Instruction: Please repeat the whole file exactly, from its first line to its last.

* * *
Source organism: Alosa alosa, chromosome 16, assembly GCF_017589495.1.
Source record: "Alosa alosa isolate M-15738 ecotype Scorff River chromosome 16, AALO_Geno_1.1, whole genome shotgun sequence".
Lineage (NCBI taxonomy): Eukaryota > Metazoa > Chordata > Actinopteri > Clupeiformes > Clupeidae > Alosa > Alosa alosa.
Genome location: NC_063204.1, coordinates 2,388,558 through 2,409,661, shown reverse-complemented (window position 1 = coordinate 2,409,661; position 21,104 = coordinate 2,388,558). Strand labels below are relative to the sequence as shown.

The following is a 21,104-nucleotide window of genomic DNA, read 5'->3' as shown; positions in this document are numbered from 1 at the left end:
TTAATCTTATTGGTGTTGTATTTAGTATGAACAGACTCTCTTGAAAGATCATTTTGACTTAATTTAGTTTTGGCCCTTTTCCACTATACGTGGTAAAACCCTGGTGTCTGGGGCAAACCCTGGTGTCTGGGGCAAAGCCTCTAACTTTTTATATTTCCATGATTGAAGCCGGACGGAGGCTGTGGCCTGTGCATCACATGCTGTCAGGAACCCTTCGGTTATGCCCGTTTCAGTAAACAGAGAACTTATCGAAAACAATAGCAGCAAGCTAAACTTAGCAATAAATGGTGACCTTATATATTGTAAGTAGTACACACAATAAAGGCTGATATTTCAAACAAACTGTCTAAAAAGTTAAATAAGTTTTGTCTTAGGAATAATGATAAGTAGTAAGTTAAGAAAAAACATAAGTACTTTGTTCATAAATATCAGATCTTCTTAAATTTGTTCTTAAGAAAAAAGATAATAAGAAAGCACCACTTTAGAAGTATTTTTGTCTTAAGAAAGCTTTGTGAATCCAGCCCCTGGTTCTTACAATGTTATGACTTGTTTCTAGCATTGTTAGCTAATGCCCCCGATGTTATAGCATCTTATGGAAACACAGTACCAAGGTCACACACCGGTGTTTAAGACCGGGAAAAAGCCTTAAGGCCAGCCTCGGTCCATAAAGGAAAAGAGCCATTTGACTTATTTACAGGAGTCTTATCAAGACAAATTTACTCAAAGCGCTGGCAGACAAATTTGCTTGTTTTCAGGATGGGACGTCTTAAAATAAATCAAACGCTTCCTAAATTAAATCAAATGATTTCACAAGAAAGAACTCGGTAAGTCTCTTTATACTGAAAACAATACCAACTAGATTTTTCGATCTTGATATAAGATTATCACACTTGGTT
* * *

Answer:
Source organism: Alosa alosa, chromosome 16, assembly GCF_017589495.1.
Source record: "Alosa alosa isolate M-15738 ecotype Scorff River chromosome 16, AALO_Geno_1.1, whole genome shotgun sequence".
Lineage (NCBI taxonomy): Eukaryota > Metazoa > Chordata > Actinopteri > Clupeiformes > Clupeidae > Alosa > Alosa alosa.
Genome location: NC_063204.1, coordinates 2,388,558 through 2,409,661, shown reverse-complemented (window position 1 = coordinate 2,409,661; position 21,104 = coordinate 2,388,558). Strand labels below are relative to the sequence as shown.

The following is a 21,104-nucleotide window of genomic DNA, read 5'->3' as shown; positions in this document are numbered from 1 at the left end:
TTAATCTTATTGGTGTTGTATTTAGTATGAACAGACTCTCTTGAAAGATCATTTTGACTTAATTTAGTTTTGGCCCTTTTCCACTATACGTGGTAAAACCCTGGTGTCTGGGGCAAACCCTGGTGTCTGGGGCAAAGCCTCTAACTTTTTATATTTCCATGATTGAAGCCGGACGGAGGCTGTGGCCTGTGCATCACATGCTGTCAGGAACCCTTCGGTTATGCCCGTTTCAGTAAACAGAGAACTTATCGAAAACAATAGCAGCAAGCTAAACTTAGCAATAAATGGTGACCTTATATATTGTAAGTAGTACACACAATAAAGGCTGATATTTCAAACAAACTGTCTAAAAAGTTAAATAAGTTTTGTCTTAGGAATAATGATAAGTAGTAAGTTAAGAAAAAACATAAGTACTTTGTTCATAAATATCAGATCTTCTTAAATTTGTTCTTAAGAAAAAAGATAATAAGAAAGCACCACTTTAGAAGTATTTTTGTCTTAAGAAAGCTTTGTGAATCCAGCCCCTGGTTCTTACAATGTTATGACTTGTTTCTAGCATTGTTAGCTAATGCCCCCGATGTTATAGCATCTTATGGAAACACAGTACCAAGGTCACACACCGGTGTTTAAGACCGGGAAAAAGCCTTAAGGCCAGCCTCGGTCCATAAAGGAAAAGAGCCATTTGACTTATTTACAGGAGTCTTATCAAGACAAATTTACTCAAAGCGCTGGCAGACAAATTTGCTTGTTTTCAGGATGGGACGTCTTAAAATAAATCAAACGCTTCCTAAATTAAATCAAATGATTTCACAAGAAAGAACTCGGTAAGTCTCTTTATACTGAAAACAATACCAACTAGATTTTTCGATCTTGATATAAGATTATCACACTTGGTT